Beware of unhealthy advice from “health magazines”

I used to follow health magazines and articles to try to eat healthy, but for a while it was a problem because it would always become tangled up with the diet mentality. As told by Evelyn Tribole and Elyse Resch in their book Intuitive Eating: A Revolutionary Program That Works, it’s not about calories (the focus of most diets). It’s about your body signals: what, when, how much do you need?

We know eating is about trusting your body’s signals, and therefore trusting yourself. We tend to be a little shaky on that, so we turn to others.

Recently on Twitter I inquired about keeping my body fueled during my workouts without biting into my bank account. I directed my question toward two name magazines: Runner’s World and Good Health Magazine.

You have to be careful with health magazines. Here there are wolves in sheep’s clothing: nutritional “experts” who will tell you how to monitor your weight for that “hot summer body”, then show you visually how hot a summer body can be with a photo of an unrealistically, flawless model.

My inquiry revealed the truth about who I turned to for help.

Runner’s World ( responded by sending me tips like “buy generic brand” and “buy in bulk”. I especially liked “make your own bars” using peanut butter, honey, raisins, etc. That way you can personalize to your preference (and it works great with the idea of intuitive eating. What kind of bar are you craving?)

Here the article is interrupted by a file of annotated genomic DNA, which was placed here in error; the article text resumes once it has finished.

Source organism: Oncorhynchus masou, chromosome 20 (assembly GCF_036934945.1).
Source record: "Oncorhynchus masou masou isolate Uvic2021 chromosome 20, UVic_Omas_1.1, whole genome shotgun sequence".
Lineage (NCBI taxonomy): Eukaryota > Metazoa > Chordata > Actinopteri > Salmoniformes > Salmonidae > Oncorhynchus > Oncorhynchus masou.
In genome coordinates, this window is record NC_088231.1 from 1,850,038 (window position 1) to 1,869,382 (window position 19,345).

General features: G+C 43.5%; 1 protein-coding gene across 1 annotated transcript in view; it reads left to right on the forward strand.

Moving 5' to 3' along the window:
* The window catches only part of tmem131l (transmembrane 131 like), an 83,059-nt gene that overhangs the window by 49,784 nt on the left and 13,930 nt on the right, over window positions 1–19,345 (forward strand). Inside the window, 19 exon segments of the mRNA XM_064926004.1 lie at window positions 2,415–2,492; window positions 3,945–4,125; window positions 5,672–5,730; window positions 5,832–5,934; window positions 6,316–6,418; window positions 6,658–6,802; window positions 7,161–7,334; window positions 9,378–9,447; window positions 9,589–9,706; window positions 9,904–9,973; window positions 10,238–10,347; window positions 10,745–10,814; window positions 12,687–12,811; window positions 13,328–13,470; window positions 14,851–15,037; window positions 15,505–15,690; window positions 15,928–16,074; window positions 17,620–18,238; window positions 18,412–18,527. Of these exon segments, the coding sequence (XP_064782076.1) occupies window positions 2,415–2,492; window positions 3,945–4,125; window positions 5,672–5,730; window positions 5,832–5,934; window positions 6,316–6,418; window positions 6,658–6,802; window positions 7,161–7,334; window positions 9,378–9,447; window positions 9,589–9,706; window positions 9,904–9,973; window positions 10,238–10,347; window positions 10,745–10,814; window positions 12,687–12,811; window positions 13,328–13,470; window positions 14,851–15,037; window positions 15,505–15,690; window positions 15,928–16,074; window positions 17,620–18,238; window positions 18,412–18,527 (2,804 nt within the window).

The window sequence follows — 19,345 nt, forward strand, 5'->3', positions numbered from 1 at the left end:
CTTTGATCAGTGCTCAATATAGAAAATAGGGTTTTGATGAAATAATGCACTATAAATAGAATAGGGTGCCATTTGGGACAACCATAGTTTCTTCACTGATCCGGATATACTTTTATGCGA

Good Health ( sent tips involving “low-calorie” and “low fat” foods: an immediate warning. Not to mention there were “blast fat!” and “are you fit enough?” links scattered about to boost insecurities about your body. Everything was measured to the ounce. I loved one of the suggestions, veggie pizza, but I’d definitely pass on the spinach salad. Granted, they did mention a peanut-butter-banana-honey tortilla mix as one breakfast, but they still measured to the tablespoon.

Runner’s World seems to understand every person’s appetite and portion needs are different. They offer no serving sizes or stress portion control.

If you are an intuitive eater, your body will tell you when to start, when to stop, and what it needs. Intuitive Eating discusses a body’s cravings with an example of a client’s craving for meat when they had restricted it on a “vegetarian” diet. As a runner, I know I crave certain foods, and I enjoy eating them, so if my body wants protein in the form of beef, let there be beef!

Written by Jessica Silverman